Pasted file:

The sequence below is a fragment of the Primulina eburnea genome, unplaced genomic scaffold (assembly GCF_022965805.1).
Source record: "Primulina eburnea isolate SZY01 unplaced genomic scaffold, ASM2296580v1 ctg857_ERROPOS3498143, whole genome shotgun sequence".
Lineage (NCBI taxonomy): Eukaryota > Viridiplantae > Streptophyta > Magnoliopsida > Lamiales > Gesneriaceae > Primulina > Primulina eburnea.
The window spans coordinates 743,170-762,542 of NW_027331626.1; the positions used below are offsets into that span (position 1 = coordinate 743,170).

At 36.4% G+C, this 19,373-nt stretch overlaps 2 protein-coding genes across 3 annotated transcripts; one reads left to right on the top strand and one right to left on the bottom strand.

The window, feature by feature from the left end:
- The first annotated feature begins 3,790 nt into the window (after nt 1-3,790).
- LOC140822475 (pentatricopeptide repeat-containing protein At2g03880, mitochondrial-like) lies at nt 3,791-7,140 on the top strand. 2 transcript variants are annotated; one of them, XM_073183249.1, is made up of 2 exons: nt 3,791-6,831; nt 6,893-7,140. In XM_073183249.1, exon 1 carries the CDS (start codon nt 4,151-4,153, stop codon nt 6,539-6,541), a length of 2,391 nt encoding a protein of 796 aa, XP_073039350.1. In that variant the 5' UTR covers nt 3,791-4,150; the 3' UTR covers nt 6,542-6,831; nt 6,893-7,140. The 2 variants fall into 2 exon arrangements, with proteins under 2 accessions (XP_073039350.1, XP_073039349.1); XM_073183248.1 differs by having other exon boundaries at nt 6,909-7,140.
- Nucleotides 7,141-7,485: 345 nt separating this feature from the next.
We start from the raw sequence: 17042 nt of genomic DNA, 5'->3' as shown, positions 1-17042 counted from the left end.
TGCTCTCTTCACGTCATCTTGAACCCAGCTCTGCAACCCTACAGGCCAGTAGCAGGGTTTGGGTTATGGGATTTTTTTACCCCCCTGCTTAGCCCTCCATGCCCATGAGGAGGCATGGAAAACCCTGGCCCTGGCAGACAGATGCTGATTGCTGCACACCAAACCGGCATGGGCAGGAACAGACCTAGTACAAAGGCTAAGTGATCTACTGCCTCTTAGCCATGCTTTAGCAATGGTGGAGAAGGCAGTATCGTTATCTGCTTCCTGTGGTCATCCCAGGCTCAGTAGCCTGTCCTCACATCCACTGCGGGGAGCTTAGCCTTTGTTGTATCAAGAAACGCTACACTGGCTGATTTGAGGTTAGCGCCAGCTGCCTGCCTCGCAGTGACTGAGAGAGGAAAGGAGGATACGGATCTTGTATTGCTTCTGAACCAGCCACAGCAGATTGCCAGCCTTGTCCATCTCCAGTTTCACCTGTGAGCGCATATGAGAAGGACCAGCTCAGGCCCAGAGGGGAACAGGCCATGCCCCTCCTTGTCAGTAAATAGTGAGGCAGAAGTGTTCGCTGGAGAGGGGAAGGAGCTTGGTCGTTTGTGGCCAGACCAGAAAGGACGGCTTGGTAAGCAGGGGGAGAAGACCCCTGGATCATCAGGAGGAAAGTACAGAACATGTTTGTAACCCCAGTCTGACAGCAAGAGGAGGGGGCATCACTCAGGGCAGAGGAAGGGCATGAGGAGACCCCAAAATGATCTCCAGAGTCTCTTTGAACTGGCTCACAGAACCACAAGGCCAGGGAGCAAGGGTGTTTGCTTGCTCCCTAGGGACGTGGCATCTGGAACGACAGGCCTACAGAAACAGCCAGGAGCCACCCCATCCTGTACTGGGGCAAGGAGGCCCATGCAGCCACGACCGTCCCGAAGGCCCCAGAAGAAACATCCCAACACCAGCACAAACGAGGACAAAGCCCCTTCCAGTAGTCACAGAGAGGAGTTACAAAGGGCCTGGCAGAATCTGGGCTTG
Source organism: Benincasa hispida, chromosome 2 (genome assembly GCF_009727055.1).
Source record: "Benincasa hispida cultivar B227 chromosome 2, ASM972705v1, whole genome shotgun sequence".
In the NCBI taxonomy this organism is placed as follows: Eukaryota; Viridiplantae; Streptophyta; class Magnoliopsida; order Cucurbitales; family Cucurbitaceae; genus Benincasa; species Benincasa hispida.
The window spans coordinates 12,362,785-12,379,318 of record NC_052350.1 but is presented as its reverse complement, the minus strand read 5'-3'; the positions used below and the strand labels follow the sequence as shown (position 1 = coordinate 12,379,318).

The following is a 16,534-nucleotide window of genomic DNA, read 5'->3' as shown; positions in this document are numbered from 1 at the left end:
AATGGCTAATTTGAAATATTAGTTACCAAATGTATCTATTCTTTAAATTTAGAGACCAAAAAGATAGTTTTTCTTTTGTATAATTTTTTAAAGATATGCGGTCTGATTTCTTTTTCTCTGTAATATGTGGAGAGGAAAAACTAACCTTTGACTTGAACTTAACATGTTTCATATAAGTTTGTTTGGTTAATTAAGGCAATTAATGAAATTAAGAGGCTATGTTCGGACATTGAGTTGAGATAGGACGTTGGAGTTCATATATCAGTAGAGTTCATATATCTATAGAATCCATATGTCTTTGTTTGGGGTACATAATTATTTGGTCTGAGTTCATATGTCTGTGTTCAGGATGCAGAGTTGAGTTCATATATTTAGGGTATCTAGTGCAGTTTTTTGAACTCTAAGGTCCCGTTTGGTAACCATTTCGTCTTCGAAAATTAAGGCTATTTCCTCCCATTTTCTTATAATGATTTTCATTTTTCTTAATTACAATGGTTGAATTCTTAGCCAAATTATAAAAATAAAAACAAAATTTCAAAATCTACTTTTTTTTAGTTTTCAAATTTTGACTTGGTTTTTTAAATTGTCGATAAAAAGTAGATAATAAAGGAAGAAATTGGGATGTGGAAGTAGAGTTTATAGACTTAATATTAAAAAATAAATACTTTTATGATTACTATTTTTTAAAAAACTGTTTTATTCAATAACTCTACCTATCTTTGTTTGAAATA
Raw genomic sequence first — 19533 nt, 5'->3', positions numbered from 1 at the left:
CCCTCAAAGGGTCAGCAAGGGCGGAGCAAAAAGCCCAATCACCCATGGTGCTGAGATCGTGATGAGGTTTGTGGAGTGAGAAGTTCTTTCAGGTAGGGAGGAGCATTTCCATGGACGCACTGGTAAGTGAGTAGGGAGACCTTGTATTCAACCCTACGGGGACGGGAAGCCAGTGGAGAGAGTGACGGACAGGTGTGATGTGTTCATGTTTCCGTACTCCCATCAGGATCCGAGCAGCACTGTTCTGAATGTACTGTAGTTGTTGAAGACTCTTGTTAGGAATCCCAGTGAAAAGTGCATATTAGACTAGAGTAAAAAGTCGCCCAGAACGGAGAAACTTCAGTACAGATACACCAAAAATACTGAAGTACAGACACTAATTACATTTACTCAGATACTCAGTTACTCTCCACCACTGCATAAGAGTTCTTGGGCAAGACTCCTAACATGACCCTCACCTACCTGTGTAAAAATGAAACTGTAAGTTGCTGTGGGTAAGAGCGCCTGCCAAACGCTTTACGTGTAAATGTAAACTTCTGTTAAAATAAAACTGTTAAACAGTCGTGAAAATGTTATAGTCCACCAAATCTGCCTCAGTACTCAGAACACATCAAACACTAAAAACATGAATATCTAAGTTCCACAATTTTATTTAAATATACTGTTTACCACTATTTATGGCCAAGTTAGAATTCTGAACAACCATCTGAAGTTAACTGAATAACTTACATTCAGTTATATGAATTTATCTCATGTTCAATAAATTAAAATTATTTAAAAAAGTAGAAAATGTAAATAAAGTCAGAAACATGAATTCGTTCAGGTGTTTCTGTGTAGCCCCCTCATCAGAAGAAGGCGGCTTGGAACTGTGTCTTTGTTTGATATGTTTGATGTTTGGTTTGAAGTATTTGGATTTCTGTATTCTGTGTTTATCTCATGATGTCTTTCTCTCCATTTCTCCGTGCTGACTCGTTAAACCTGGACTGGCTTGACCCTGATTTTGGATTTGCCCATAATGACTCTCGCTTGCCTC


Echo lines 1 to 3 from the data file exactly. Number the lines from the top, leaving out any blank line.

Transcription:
The sequence below is a fragment of the Primulina eburnea genome, unplaced genomic scaffold (assembly GCF_022965805.1).
Source record: "Primulina eburnea isolate SZY01 unplaced genomic scaffold, ASM2296580v1 ctg857_ERROPOS3498143, whole genome shotgun sequence".
Lineage (NCBI taxonomy): Eukaryota > Viridiplantae > Streptophyta > Magnoliopsida > Lamiales > Gesneriaceae > Primulina > Primulina eburnea.